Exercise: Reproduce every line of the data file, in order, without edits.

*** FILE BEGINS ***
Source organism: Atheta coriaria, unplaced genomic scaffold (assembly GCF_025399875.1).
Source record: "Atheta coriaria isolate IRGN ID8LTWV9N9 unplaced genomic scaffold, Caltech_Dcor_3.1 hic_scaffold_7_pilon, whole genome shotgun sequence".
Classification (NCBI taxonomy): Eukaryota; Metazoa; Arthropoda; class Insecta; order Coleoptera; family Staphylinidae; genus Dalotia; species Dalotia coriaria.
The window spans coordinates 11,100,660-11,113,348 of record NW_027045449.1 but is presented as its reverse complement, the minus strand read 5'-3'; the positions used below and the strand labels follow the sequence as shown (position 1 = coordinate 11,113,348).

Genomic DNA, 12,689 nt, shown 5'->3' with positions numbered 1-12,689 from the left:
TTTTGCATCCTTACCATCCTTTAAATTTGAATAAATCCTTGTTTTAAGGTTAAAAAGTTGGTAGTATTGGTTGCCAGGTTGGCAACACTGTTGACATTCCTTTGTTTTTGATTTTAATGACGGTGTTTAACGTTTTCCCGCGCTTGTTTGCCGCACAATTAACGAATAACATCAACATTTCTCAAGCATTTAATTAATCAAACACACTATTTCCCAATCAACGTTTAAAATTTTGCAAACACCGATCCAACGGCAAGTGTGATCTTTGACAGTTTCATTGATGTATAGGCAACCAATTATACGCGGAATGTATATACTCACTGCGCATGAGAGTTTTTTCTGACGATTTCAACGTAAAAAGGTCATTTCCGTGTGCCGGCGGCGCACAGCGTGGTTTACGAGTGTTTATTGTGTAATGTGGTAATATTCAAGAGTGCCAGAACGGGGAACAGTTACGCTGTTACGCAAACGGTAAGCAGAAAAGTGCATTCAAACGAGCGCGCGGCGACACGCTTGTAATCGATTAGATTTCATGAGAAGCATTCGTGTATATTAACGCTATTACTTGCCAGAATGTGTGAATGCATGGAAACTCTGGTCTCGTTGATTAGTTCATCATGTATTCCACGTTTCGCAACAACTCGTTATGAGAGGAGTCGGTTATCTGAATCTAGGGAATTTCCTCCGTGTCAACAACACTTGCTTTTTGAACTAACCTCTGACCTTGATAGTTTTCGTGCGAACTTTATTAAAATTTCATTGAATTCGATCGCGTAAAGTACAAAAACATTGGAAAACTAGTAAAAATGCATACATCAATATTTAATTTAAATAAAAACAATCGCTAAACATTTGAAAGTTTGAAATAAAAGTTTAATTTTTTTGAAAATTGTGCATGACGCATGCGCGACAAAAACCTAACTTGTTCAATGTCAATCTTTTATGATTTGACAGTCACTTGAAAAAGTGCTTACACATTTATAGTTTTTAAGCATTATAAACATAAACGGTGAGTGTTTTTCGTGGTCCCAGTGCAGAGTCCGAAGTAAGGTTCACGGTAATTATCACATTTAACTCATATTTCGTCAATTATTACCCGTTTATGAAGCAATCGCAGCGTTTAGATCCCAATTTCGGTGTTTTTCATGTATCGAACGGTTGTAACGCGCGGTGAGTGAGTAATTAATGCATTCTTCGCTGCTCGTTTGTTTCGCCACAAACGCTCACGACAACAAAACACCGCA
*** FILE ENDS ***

Source organism: Atheta coriaria, unplaced genomic scaffold (assembly GCF_025399875.1).
Source record: "Atheta coriaria isolate IRGN ID8LTWV9N9 unplaced genomic scaffold, Caltech_Dcor_3.1 hic_scaffold_7_pilon, whole genome shotgun sequence".
Classification (NCBI taxonomy): Eukaryota; Metazoa; Arthropoda; class Insecta; order Coleoptera; family Staphylinidae; genus Dalotia; species Dalotia coriaria.
The window spans coordinates 11,100,660-11,113,348 of record NW_027045449.1 but is presented as its reverse complement, the minus strand read 5'-3'; the positions used below and the strand labels follow the sequence as shown (position 1 = coordinate 11,113,348).

Genomic DNA, 12,689 nt, shown 5'->3' with positions numbered 1-12,689 from the left:
TTTTGCATCCTTACCATCCTTTAAATTTGAATAAATCCTTGTTTTAAGGTTAAAAAGTTGGTAGTATTGGTTGCCAGGTTGGCAACACTGTTGACATTCCTTTGTTTTTGATTTTAATGACGGTGTTTAACGTTTTCCCGCGCTTGTTTGCCGCACAATTAACGAATAACATCAACATTTCTCAAGCATTTAATTAATCAAACACACTATTTCCCAATCAACGTTTAAAATTTTGCAAACACCGATCCAACGGCAAGTGTGATCTTTGACAGTTTCATTGATGTATAGGCAACCAATTATACGCGGAATGTATATACTCACTGCGCATGAGAGTTTTTTCTGACGATTTCAACGTAAAAAGGTCATTTCCGTGTGCCGGCGGCGCACAGCGTGGTTTACGAGTGTTTATTGTGTAATGTGGTAATATTCAAGAGTGCCAGAACGGGGAACAGTTACGCTGTTACGCAAACGGTAAGCAGAAAAGTGCATTCAAACGAGCGCGCGGCGACACGCTTGTAATCGATTAGATTTCATGAGAAGCATTCGTGTATATTAACGCTATTACTTGCCAGAATGTGTGAATGCATGGAAACTCTGGTCTCGTTGATTAGTTCATCATGTATTCCACGTTTCGCAACAACTCGTTATGAGAGGAGTCGGTTATCTGAATCTAGGGAATTTCCTCCGTGTCAACAACACTTGCTTTTTGAACTAACCTCTGACCTTGATAGTTTTCGTGCGAACTTTATTAAAATTTCATTGAATTCGATCGCGTAAAGTACAAAAACATTGGAAAACTAGTAAAAATGCATACATCAATATTTAATTTAAATAAAAACAATCGCTAAACATTTGAAAGTTTGAAATAAAAGTTTAATTTTTTTGAAAATTGTGCATGACGCATGCGCGACAAAAACCTAACTTGTTCAATGTCAATCTTTTATGATTTGACAGTCACTTGAAAAAGTGCTTACACATTTATAGTTTTTAAGCATTATAAACATAAACGGTGAGTGTTTTTCGTGGTCCCAGTGCAGAGTCCGAAGTAAGGTTCACGGTAATTATCACATTTAACTCATATTTCGTCAATTATTACCCGTTTATGAAGCAATCGCAGCGTTTAGATCCCAATTTCGGTGTTTTTCATGTATCGAACGGTTGTAACGCGCGGTGAGTGAGTAATTAATGCATTCTTCGCTGCTCGTTTGTTTCGCCACAAACGCTCACGACAACAAAACACCGCA